Allyson Clay works

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Digitized works of SFU Contemporary Arts professor Allyson Clay. The works include artworks on paper, paintings, mock-ups and sketches for projects, chapbooks, special projects for journals, catalogues, essays in books, sketchbook pages and journal excerpts, and objects that resulted from the process of making art. The works are in this collection and in the following sub-collections.

Lure, Installation View.

Author: 
Peer reviewed: 
No, item is not peer reviewed.
Date created: 
1988
Abstract: 

In addition to being an artist’s book, Lure is also an exhibition at Artspeak gallery in 1988. Four lusciously painted, black and white hard-edged abstract paintings are installed facing four texts. In this way a dialogue and a dichotomy is set up between the images and the texts. 

Document type: 
Image

Lure, Installation View.

Author: 
Peer reviewed: 
No, item is not peer reviewed.
Date created: 
1988
Abstract: 

In addition to being an artist’s book, Lure is also an exhibition at Artspeak gallery in 1988. Four lusciously painted, black and white hard-edged abstract paintings are installed facing four texts. In this way a dialogue and a dichotomy is set up between the images and the texts. 

Document type: 
Image

Study for "Even Afterward".

Author: 
Peer reviewed: 
No, item is not peer reviewed.
Date created: 
1988
Abstract: 

In addition to being an artist’s book, Lure is also an exhibition at Artspeak gallery in 1988. Four lusciously painted, black and white hard-edged abstract paintings are installed facing four texts. In this way a dialogue and a dichotomy is set up between the images and the texts. 

Document type: 
Image

Eye to Eye.

Author: 
Peer reviewed: 
No, item is not peer reviewed.
Date created: 
1988
Abstract: 

In addition to being an artist’s book, Lure is also an exhibition at Artspeak gallery in 1988. Four lusciously painted, black and white hard-edged abstract paintings are installed facing four texts. In this way a dialogue and a dichotomy is set up between the images and the texts.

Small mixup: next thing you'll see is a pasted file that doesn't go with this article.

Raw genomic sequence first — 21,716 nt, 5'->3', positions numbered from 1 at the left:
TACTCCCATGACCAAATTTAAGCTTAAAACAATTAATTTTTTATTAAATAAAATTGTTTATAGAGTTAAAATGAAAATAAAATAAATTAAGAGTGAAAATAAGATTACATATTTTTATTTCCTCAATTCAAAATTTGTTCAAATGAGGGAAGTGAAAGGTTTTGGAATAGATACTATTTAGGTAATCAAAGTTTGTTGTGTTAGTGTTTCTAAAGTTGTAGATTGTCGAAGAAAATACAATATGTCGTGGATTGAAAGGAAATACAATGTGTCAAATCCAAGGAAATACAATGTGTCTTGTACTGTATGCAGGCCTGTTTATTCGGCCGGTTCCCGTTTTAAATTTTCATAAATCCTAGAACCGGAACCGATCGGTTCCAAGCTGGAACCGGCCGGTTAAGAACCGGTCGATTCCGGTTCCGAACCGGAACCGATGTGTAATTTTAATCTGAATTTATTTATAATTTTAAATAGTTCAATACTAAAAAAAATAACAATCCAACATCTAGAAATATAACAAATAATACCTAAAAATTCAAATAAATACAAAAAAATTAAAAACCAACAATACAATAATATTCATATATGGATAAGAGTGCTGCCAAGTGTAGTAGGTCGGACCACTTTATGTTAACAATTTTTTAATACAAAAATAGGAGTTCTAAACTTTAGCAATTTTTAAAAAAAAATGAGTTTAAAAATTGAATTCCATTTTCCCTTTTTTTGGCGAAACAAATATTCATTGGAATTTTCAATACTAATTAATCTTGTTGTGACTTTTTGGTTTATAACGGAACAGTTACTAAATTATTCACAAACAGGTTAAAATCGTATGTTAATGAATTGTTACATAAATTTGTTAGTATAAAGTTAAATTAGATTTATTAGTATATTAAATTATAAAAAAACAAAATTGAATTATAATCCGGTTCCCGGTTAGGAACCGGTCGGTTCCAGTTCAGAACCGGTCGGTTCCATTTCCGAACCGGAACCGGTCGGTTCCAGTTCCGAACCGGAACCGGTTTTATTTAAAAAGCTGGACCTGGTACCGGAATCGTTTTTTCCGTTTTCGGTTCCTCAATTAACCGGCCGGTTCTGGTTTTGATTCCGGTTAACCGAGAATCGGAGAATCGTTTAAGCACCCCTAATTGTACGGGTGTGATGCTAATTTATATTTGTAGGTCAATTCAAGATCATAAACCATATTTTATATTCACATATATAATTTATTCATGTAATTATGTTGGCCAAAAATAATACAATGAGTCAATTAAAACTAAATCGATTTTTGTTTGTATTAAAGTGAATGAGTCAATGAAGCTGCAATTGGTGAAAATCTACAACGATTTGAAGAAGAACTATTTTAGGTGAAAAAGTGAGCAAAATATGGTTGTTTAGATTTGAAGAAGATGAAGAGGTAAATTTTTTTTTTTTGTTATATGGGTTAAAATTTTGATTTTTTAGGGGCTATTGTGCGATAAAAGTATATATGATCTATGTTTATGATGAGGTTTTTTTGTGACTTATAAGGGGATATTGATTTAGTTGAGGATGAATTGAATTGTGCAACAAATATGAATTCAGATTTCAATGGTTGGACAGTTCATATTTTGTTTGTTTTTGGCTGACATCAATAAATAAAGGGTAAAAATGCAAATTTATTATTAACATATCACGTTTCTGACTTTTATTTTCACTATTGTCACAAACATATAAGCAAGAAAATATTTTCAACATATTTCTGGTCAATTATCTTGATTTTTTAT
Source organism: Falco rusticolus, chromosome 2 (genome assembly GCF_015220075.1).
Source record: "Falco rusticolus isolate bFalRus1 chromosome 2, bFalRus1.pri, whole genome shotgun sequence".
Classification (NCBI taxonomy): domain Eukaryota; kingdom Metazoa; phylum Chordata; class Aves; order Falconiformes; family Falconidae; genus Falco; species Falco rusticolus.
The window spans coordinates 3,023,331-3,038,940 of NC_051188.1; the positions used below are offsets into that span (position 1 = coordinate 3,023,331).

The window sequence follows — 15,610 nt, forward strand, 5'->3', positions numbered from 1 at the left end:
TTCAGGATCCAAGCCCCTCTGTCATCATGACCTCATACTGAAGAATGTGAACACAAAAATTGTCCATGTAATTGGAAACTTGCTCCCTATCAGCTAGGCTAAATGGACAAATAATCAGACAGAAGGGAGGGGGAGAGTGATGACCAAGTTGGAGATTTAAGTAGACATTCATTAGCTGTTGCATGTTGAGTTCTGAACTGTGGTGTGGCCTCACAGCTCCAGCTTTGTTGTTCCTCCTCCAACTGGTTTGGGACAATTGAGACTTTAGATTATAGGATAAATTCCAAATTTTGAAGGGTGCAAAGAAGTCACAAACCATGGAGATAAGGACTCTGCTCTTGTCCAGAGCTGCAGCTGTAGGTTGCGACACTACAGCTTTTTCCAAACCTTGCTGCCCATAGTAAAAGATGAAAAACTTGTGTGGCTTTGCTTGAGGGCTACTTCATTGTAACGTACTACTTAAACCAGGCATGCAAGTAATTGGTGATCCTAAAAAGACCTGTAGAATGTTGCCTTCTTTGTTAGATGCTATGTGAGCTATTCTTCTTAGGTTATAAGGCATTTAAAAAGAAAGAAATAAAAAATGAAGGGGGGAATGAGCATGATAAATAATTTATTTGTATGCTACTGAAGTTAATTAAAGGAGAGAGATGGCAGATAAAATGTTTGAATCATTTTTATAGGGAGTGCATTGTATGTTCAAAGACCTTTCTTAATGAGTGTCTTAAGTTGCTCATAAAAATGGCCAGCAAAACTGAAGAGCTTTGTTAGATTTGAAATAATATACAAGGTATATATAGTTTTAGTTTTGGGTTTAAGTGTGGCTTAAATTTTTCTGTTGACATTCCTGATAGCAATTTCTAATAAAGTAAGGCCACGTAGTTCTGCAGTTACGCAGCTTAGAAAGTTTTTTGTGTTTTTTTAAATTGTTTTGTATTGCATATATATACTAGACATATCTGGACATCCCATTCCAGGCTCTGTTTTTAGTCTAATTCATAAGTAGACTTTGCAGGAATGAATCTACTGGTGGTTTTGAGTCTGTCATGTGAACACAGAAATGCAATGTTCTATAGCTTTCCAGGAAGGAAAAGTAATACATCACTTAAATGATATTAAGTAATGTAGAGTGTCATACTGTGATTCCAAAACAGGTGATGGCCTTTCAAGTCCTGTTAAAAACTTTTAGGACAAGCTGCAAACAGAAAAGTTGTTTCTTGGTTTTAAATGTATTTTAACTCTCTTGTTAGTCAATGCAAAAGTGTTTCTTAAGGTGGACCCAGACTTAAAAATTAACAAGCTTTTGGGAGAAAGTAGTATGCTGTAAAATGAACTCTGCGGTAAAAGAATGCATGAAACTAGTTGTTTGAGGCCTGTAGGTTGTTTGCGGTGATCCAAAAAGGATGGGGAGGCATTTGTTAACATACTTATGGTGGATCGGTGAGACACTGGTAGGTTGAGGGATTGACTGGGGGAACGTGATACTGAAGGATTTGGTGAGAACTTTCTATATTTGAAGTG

File(s): 

A Blazing Fire.

Author: 
Peer reviewed: 
No, item is not peer reviewed.
Date created: 
1988
Abstract: 

In addition to being an artist’s book, Lure is also an exhibition at Artspeak gallery in 1988. Four lusciously painted, black and white hard-edged abstract paintings are installed facing four texts. In this way a dialogue and a dichotomy is set up between the images and the texts. 

Document type: 
Image
File(s): 

She Shuddered.

Author: 
Peer reviewed: 
No, item is not peer reviewed.
Date created: 
1988
Abstract: 

In addition to being an artist’s book, Lure is also an exhibition at Artspeak gallery in 1988. Four lusciously painted, black and white hard-edged abstract paintings are installed facing four texts. In this way a dialogue and a dichotomy is set up between the images and the texts. 

Document type: 
Image
File(s): 

Even Afterward.

Author: 
Peer reviewed: 
No, item is not peer reviewed.
Date created: 
1988
Abstract: 

In addition to being an artist’s book, Lure is also an exhibition at Artspeak gallery in 1988. Four lusciously painted, black and white hard-edged abstract paintings are installed facing four texts. In this way a dialogue and a dichotomy is set up between the images and the texts. 

Document type: 
Image
File(s): 

Danger.

Author: 
Peer reviewed: 
No, item is not peer reviewed.
Date created: 
1993
Abstract: